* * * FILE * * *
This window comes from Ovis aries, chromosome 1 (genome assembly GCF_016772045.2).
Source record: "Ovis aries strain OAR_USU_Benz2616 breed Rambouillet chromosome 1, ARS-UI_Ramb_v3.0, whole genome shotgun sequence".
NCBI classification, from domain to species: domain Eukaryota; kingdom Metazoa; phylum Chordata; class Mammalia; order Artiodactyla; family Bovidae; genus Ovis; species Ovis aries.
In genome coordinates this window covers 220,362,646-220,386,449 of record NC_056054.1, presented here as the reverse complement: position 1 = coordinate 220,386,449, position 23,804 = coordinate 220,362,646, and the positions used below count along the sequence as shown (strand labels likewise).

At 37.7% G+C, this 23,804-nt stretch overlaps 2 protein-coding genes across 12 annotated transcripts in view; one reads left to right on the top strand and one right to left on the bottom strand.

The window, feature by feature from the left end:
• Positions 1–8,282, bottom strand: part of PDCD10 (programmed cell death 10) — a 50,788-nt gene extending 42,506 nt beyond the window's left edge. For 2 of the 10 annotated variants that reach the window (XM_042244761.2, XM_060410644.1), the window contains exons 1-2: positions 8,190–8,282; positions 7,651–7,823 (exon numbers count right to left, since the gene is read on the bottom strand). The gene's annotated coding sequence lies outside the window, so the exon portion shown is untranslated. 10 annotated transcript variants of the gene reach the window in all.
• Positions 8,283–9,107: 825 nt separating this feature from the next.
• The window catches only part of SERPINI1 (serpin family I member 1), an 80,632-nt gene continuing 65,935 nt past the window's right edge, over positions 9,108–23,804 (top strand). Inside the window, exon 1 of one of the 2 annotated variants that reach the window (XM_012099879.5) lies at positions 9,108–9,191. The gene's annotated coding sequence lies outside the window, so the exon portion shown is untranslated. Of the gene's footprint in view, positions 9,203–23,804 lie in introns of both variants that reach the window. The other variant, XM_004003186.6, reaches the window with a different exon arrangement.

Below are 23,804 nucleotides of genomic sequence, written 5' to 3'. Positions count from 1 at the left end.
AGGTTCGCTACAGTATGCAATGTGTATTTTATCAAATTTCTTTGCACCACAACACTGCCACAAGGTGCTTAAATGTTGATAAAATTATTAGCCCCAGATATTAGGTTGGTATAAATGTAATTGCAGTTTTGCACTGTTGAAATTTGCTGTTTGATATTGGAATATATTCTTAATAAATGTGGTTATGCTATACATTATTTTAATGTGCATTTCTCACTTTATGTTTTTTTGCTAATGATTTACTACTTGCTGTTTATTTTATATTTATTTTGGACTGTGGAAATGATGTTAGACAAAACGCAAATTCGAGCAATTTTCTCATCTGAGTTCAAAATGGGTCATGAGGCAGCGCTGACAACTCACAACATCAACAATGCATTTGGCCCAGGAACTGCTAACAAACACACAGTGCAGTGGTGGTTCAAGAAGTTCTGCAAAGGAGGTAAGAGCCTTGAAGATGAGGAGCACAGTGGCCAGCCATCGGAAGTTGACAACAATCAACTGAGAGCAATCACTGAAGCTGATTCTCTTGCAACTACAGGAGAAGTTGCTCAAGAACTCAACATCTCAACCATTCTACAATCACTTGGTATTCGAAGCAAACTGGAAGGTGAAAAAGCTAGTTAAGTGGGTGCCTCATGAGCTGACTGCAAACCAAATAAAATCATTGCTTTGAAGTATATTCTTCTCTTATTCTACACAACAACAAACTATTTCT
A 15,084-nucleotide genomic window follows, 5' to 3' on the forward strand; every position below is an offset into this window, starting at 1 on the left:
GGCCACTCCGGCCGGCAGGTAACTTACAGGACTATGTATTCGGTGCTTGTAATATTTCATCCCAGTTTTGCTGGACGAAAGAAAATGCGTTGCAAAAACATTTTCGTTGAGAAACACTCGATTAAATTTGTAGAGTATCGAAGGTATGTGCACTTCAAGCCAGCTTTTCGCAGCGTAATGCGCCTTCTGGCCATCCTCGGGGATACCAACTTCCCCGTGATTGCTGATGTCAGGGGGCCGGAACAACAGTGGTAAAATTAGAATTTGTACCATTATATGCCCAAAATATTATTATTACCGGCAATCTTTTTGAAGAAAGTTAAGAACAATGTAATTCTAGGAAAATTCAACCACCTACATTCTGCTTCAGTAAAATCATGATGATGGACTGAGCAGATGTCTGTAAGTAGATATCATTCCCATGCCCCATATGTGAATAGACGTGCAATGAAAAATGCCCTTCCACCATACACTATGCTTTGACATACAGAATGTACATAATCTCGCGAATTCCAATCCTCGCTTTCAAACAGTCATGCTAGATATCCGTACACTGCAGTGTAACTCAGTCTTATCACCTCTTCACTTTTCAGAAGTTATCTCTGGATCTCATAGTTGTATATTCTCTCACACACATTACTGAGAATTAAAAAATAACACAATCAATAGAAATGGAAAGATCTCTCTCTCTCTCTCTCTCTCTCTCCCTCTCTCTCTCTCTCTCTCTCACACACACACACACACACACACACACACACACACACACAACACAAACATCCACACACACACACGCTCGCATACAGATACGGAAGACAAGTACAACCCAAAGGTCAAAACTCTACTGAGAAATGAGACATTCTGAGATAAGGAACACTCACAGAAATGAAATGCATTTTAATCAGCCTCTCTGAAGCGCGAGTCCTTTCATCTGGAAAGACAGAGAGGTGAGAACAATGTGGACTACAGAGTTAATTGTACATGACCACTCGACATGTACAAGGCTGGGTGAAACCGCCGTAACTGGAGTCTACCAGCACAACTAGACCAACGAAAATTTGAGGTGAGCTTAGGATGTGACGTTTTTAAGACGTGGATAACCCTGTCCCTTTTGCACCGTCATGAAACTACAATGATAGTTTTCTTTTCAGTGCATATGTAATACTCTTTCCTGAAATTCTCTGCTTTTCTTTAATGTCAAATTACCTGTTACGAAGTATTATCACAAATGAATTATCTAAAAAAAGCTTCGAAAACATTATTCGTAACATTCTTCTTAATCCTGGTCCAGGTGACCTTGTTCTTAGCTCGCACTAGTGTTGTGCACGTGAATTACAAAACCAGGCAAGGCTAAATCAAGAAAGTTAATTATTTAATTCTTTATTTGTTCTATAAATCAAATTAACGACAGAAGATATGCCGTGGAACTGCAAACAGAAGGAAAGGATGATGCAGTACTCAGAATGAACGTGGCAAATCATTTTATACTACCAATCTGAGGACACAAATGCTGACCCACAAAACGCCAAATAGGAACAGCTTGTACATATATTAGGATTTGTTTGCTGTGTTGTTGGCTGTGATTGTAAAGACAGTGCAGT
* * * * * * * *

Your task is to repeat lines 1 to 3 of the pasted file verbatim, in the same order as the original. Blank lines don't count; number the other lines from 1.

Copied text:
This window comes from Ovis aries, chromosome 1 (genome assembly GCF_016772045.2).
Source record: "Ovis aries strain OAR_USU_Benz2616 breed Rambouillet chromosome 1, ARS-UI_Ramb_v3.0, whole genome shotgun sequence".
NCBI classification, from domain to species: domain Eukaryota; kingdom Metazoa; phylum Chordata; class Mammalia; order Artiodactyla; family Bovidae; genus Ovis; species Ovis aries.